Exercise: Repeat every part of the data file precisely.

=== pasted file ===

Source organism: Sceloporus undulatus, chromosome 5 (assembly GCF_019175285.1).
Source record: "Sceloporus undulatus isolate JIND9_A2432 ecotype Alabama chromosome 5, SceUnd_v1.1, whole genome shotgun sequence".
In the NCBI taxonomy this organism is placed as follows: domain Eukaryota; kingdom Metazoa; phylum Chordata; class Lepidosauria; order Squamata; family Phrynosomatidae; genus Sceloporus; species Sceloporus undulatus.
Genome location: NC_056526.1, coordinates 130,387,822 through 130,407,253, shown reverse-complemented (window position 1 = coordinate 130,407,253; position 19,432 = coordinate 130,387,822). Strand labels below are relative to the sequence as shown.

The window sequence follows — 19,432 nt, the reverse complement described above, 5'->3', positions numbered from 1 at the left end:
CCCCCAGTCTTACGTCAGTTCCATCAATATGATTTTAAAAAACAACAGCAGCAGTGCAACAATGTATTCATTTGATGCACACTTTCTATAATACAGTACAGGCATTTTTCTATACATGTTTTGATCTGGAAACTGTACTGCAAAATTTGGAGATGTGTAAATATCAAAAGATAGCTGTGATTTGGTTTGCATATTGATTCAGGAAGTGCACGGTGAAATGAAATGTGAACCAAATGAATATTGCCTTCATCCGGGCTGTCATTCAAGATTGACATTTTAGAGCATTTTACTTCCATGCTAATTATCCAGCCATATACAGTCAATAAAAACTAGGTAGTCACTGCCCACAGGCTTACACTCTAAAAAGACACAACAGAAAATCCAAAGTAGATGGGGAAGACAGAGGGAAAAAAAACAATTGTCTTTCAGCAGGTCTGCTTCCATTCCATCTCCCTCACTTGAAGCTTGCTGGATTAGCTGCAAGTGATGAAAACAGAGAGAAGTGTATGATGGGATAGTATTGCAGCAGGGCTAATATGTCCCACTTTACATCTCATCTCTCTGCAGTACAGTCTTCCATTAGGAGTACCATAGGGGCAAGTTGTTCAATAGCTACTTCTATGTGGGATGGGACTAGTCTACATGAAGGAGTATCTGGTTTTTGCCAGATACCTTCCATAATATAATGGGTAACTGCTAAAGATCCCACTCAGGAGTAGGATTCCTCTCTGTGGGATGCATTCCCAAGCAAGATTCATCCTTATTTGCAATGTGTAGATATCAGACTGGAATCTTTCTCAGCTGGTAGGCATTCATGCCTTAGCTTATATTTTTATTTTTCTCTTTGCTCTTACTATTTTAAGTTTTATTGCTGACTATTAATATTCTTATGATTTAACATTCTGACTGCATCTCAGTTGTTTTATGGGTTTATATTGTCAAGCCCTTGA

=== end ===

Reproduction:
Source organism: Sceloporus undulatus, chromosome 5 (assembly GCF_019175285.1).
Source record: "Sceloporus undulatus isolate JIND9_A2432 ecotype Alabama chromosome 5, SceUnd_v1.1, whole genome shotgun sequence".
In the NCBI taxonomy this organism is placed as follows: domain Eukaryota; kingdom Metazoa; phylum Chordata; class Lepidosauria; order Squamata; family Phrynosomatidae; genus Sceloporus; species Sceloporus undulatus.
Genome location: NC_056526.1, coordinates 130,387,822 through 130,407,253, shown reverse-complemented (window position 1 = coordinate 130,407,253; position 19,432 = coordinate 130,387,822). Strand labels below are relative to the sequence as shown.

The window sequence follows — 19,432 nt, the reverse complement described above, 5'->3', positions numbered from 1 at the left end:
CCCCCAGTCTTACGTCAGTTCCATCAATATGATTTTAAAAAACAACAGCAGCAGTGCAACAATGTATTCATTTGATGCACACTTTCTATAATACAGTACAGGCATTTTTCTATACATGTTTTGATCTGGAAACTGTACTGCAAAATTTGGAGATGTGTAAATATCAAAAGATAGCTGTGATTTGGTTTGCATATTGATTCAGGAAGTGCACGGTGAAATGAAATGTGAACCAAATGAATATTGCCTTCATCCGGGCTGTCATTCAAGATTGACATTTTAGAGCATTTTACTTCCATGCTAATTATCCAGCCATATACAGTCAATAAAAACTAGGTAGTCACTGCCCACAGGCTTACACTCTAAAAAGACACAACAGAAAATCCAAAGTAGATGGGGAAGACAGAGGGAAAAAAAACAATTGTCTTTCAGCAGGTCTGCTTCCATTCCATCTCCCTCACTTGAAGCTTGCTGGATTAGCTGCAAGTGATGAAAACAGAGAGAAGTGTATGATGGGATAGTATTGCAGCAGGGCTAATATGTCCCACTTTACATCTCATCTCTCTGCAGTACAGTCTTCCATTAGGAGTACCATAGGGGCAAGTTGTTCAATAGCTACTTCTATGTGGGATGGGACTAGTCTACATGAAGGAGTATCTGGTTTTTGCCAGATACCTTCCATAATATAATGGGTAACTGCTAAAGATCCCACTCAGGAGTAGGATTCCTCTCTGTGGGATGCATTCCCAAGCAAGATTCATCCTTATTTGCAATGTGTAGATATCAGACTGGAATCTTTCTCAGCTGGTAGGCATTCATGCCTTAGCTTATATTTTTATTTTTCTCTTTGCTCTTACTATTTTAAGTTTTATTGCTGACTATTAATATTCTTATGATTTAACATTCTGACTGCATCTCAGTTGTTTTATGGGTTTATATTGTCAAGCCCTTGA